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Fourth Week of Ordinary Time

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JESUS IS THE MOST IMPORTANT PERSON IN OUR LIVES

Liturgical Colour: 

Heb. 13:15-17, 20-21 & Mk. 6:30-34

On returning from a missionary journey, Jesus said to His apostles, “You must come away to some lonely place all by yourselves and rest for a while.” He was eager for them to enjoy physical rest, but also the opportunity to recharge their spiritual batteries. He was concerned that amid the demands of ministry they might lose a sense of union with Him. He wanted them to spend time alone with Him.

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THE HALLMARK OF JOHN THE BAPTIST MUST BE OURS

Liturgical Colour: 

Heb. 13:1-8 & Mk. 6:14-29

John the Baptist was a man with a mission. His whole life was completely absorbed around the person of Jesus Christ. His vocation in life was to point Jesus out to others. In fact it is hard to think of John the Baptist without thinking of Jesus. How much would we like that to be said about ourselves?

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WHAT GOD’S EVERLASTING COVENANT MEANS FOR US

Liturgical Colour: 

Heb. 12:18-19, 21-24 & k. 6:7-13

The making of the two covenants between God and humankind are among the most dramatic moments in recorded history. But they could not have been more different.

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WHERE IS GOD IN OUR LIVES?

Liturgical Colour: 

Heb. 12:4-7, 11-15 & Mk. 6:1-6

Why does God allow suffering? He is not some ogre who delights in seeing His creatures in pain and misery. He is good and loving, so in His plan suffering must have some higher purpose.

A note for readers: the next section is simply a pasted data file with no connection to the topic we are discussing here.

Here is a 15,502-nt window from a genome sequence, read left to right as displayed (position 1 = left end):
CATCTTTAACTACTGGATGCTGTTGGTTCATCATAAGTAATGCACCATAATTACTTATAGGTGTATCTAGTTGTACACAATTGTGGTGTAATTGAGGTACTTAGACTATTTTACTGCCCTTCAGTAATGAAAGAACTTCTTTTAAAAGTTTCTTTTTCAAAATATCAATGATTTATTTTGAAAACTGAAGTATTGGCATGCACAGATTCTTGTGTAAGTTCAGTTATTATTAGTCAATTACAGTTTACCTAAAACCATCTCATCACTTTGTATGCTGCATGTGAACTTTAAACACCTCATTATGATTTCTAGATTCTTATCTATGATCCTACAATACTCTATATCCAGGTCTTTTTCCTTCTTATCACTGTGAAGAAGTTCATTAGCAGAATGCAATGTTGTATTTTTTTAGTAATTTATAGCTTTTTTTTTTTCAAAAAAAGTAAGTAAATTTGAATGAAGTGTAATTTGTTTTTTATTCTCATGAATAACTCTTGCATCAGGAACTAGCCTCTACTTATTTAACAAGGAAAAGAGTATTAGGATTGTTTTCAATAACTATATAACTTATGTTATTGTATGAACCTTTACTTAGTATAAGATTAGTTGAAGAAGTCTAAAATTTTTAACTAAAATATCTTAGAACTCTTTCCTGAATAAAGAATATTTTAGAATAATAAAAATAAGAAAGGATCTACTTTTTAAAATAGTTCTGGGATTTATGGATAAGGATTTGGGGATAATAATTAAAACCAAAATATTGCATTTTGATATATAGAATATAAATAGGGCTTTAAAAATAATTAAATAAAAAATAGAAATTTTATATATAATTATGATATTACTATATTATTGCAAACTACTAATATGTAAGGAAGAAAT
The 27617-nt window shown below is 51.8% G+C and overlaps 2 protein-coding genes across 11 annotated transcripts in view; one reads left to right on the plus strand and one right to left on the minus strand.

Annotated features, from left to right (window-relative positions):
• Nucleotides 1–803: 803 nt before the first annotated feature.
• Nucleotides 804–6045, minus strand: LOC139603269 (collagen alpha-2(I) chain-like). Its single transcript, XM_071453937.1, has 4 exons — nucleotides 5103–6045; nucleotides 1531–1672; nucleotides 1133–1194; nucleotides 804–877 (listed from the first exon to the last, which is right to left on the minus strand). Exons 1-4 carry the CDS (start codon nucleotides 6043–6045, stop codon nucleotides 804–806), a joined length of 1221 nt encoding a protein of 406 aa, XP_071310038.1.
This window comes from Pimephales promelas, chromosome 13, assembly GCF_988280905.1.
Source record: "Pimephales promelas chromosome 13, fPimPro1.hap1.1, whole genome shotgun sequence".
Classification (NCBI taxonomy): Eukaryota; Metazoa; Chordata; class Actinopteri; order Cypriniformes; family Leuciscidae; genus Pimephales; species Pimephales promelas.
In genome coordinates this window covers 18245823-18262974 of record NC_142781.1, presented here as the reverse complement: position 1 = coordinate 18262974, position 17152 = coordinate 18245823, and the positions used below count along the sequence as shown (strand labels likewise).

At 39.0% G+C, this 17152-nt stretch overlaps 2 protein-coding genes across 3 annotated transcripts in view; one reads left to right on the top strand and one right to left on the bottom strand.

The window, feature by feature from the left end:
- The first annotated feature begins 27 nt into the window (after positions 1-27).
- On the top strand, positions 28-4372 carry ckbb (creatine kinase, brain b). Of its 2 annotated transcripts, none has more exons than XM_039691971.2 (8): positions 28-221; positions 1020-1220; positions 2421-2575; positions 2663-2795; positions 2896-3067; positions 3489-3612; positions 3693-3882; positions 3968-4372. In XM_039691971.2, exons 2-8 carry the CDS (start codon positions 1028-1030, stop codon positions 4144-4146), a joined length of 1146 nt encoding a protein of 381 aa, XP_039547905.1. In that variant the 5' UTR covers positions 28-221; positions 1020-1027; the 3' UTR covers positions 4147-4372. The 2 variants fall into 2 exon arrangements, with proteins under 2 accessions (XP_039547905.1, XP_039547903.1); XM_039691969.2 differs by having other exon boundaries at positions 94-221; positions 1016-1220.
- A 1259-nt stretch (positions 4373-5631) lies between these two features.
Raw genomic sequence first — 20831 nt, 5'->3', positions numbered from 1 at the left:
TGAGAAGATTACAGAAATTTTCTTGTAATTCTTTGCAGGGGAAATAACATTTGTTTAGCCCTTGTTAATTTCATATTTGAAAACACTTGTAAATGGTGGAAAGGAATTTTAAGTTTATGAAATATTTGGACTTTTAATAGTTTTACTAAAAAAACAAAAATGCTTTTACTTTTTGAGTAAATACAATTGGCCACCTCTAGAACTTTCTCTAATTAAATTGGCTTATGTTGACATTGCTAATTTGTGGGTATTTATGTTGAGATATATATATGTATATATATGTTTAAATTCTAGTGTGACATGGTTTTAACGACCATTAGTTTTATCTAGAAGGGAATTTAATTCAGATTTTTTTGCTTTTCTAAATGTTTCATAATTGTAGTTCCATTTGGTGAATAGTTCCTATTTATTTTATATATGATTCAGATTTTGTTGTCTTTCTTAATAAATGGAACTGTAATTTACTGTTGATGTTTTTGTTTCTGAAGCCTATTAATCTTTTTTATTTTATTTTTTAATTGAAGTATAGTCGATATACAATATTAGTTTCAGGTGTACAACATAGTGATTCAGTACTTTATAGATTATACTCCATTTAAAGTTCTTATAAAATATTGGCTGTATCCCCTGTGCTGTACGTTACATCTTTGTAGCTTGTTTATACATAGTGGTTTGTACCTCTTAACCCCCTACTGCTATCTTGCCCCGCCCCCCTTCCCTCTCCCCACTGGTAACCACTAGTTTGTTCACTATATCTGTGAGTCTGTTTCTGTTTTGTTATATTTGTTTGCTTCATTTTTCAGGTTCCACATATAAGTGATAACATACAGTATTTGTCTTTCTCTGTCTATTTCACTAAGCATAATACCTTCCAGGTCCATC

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JESUS DIED FOR US - WHETHER 'BIG' PEOPLE OR 'LITTLE' PEOPLE

Liturgical Colour: 

Heb. 12:1-4 & Mk. 5:21-43

All the men and women of faith who have gone before us and who remained true to God are models of encouragement and hope. By their lives and often by their martyrdom, they display their dedication to God and His people. But the One person who stands head and shoulders above all of them has to be Jesus, the Son of God, Whose entire life was one of dedication to His Father and to His people.

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HOW JESUS PUTS NEW HEART IN US

Liturgical Colour: 

Heb. 11:32-40 & Mk. 5:1-20

One purpose of the Letter to the Hebrews was to put new heart into a community of Christians whose first fervour had cooled. Spiritual lethargy had set in, so the author reminded them of the heroes of the past and all they had endured and achieved in union with God.

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LOOKING FOR HAPPINESS?

Liturgical Colour: 

Mt. 5:1-12

What brings you happiness? Some people would say money - isn’t that why so many people do the weekly lottery? Others would say their annual holiday abroad, a comfortable life, a good marriage or a stable job. Not many would say that the truly blessed are the poor in spirit, those who mourn, the meek and the persecuted. Yet, Jesus says these are the things that bring happiness.

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THE VALUE OF UNSELFISH PRAYER

Liturgical Colour: 

1Kings 3:4-13 & Mk. 6:30-34

The prayer of Solomon pleased God because it was an unselfish prayer. The gift he asked for, although for himself, was to benefit others. He was a young king who wanted to govern his people well, so he asked for the ability to judge wisely and fairly.

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GOD FORGIVES AND FORGETS OUR SINS

Liturgical Colour: 

Eccles. 47:2-11. & Mk. 6:14-29

The book of Ecclesiasticus was written many centuries after the death of King David. It looked back upon his life in much the same way as do with our national heroes, such as Nelson and Churchill, whose virtues we remember while forgetting or ignoring their faults. The author recalled David's considerable faults with only a fleeting reference.

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DAVID’S LAST MOMENTS

Liturgical Colour: 

1 Kings 2:1-4, 10-12 & Mk. 6:7-13

David knows his death is near and so, very peacefully and in a calm voice, he speaks his last words to Solomon, his son and king to be. He had witnessed so much death in his long life; most of those who were very close to him in this world had already gone to their rest. For them he had wept bitter tears.

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